The roots of humane education in the late 19th and early 20th centuries lie with the founders of humane societies and child protection organizations. Recognizing that those without voice or power needed compassionate allies to advocate on their behalf, humane education pioneers taught kindness.
While appreciation for animals and concern about animal cruelty have both grown over the decades, the extent of animal abuse has not abated. In fact, in relation to some industries like meat, dairy, and egg production, it has increased exponentially over the years. The disconnection between what we profess as humane people and what we do as typical consumers is profound. While new laws are being passed to diminish cruelty and abuse, the numbers of animals exploited and killed continues to rise.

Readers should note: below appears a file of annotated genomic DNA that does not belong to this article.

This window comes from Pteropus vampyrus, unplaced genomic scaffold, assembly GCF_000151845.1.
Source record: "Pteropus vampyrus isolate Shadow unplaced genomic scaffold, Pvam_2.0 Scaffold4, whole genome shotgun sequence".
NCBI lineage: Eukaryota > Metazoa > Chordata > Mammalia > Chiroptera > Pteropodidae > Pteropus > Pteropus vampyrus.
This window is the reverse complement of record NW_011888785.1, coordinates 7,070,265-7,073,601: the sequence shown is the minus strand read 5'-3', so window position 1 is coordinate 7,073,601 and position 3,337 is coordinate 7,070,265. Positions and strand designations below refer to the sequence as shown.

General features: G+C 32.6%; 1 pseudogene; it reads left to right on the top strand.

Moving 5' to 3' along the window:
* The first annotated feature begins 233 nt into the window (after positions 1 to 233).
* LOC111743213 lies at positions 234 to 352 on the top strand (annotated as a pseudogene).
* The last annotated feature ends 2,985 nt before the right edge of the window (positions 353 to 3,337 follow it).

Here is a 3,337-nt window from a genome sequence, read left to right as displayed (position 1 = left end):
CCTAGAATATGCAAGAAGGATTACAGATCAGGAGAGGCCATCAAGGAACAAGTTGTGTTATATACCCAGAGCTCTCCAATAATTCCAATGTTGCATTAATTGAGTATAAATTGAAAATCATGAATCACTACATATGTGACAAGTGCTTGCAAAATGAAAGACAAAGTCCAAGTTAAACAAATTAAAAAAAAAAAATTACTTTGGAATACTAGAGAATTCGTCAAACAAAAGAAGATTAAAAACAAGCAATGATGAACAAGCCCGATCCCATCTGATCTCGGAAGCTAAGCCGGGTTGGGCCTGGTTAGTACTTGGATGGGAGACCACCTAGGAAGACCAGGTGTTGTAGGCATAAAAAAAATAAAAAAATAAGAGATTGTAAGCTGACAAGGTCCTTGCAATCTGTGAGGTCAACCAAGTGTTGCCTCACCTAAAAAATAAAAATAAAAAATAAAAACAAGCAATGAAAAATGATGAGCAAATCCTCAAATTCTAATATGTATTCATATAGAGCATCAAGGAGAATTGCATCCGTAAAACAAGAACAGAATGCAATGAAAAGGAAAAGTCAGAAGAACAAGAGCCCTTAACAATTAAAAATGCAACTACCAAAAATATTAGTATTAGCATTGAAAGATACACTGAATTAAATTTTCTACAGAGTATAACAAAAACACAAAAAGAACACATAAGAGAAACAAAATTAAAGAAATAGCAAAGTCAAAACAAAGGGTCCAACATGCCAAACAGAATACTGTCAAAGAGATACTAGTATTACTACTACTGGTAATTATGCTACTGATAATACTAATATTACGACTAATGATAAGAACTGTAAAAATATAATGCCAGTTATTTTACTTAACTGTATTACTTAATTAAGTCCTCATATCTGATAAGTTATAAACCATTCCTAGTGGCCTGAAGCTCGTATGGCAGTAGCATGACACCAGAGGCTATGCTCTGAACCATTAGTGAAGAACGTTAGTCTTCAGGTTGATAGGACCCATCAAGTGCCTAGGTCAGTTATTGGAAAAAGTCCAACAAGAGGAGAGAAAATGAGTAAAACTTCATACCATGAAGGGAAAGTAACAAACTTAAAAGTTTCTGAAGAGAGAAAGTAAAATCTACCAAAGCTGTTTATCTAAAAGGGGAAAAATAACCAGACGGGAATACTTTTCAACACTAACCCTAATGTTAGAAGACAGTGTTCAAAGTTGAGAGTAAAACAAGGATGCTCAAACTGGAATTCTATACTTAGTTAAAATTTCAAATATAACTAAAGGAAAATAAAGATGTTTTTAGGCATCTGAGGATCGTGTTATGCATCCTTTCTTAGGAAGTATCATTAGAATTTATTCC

Humane education asks us to consider our treatment of nonhuman animals as an integral component of creating a humane, sustainable, and just world. Covering issues such as factory farming, animal experimentation, hunting & trapping, and animals used in entertainment, humane education invites people to develop ideas for the production of foods, products, clothing, and medical treatments that do not cause animals to suffer and die.